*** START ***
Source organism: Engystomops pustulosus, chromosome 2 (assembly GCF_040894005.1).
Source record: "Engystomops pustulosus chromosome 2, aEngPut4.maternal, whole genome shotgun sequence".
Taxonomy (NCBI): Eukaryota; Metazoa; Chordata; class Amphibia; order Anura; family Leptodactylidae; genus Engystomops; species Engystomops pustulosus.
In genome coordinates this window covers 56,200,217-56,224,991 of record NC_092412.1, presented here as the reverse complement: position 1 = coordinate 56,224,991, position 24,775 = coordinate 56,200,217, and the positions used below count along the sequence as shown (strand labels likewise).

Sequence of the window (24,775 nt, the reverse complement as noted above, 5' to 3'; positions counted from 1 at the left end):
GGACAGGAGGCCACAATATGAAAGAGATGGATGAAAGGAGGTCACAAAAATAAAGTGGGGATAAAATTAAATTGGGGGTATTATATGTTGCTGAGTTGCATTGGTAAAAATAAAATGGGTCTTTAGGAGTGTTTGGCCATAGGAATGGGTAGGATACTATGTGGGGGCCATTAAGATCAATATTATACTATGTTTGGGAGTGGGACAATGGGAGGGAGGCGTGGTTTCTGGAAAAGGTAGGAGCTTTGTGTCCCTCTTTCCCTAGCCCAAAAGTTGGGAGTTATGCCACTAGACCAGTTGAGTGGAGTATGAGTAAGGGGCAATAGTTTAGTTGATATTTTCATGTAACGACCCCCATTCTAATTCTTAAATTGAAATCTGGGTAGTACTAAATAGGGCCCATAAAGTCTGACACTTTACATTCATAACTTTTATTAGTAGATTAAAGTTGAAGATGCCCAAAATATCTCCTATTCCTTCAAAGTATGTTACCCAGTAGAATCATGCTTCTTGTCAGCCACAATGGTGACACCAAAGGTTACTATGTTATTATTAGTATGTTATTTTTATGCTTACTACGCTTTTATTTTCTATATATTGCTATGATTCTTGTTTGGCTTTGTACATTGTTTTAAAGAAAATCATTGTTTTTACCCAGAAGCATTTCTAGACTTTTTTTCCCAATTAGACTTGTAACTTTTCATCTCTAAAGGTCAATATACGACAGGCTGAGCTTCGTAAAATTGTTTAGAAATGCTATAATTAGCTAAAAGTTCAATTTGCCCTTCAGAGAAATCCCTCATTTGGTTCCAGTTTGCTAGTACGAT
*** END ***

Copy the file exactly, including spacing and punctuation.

Source organism: Engystomops pustulosus, chromosome 2 (assembly GCF_040894005.1).
Source record: "Engystomops pustulosus chromosome 2, aEngPut4.maternal, whole genome shotgun sequence".
Taxonomy (NCBI): Eukaryota; Metazoa; Chordata; class Amphibia; order Anura; family Leptodactylidae; genus Engystomops; species Engystomops pustulosus.
In genome coordinates this window covers 56,200,217-56,224,991 of record NC_092412.1, presented here as the reverse complement: position 1 = coordinate 56,224,991, position 24,775 = coordinate 56,200,217, and the positions used below count along the sequence as shown (strand labels likewise).

Sequence of the window (24,775 nt, the reverse complement as noted above, 5' to 3'; positions counted from 1 at the left end):
GGACAGGAGGCCACAATATGAAAGAGATGGATGAAAGGAGGTCACAAAAATAAAGTGGGGATAAAATTAAATTGGGGGTATTATATGTTGCTGAGTTGCATTGGTAAAAATAAAATGGGTCTTTAGGAGTGTTTGGCCATAGGAATGGGTAGGATACTATGTGGGGGCCATTAAGATCAATATTATACTATGTTTGGGAGTGGGACAATGGGAGGGAGGCGTGGTTTCTGGAAAAGGTAGGAGCTTTGTGTCCCTCTTTCCCTAGCCCAAAAGTTGGGAGTTATGCCACTAGACCAGTTGAGTGGAGTATGAGTAAGGGGCAATAGTTTAGTTGATATTTTCATGTAACGACCCCCATTCTAATTCTTAAATTGAAATCTGGGTAGTACTAAATAGGGCCCATAAAGTCTGACACTTTACATTCATAACTTTTATTAGTAGATTAAAGTTGAAGATGCCCAAAATATCTCCTATTCCTTCAAAGTATGTTACCCAGTAGAATCATGCTTCTTGTCAGCCACAATGGTGACACCAAAGGTTACTATGTTATTATTAGTATGTTATTTTTATGCTTACTACGCTTTTATTTTCTATATATTGCTATGATTCTTGTTTGGCTTTGTACATTGTTTTAAAGAAAATCATTGTTTTTACCCAGAAGCATTTCTAGACTTTTTTTCCCAATTAGACTTGTAACTTTTCATCTCTAAAGGTCAATATACGACAGGCTGAGCTTCGTAAAATTGTTTAGAAATGCTATAATTAGCTAAAAGTTCAATTTGCCCTTCAGAGAAATCCCTCATTTGGTTCCAGTTTGCTAGTACGAT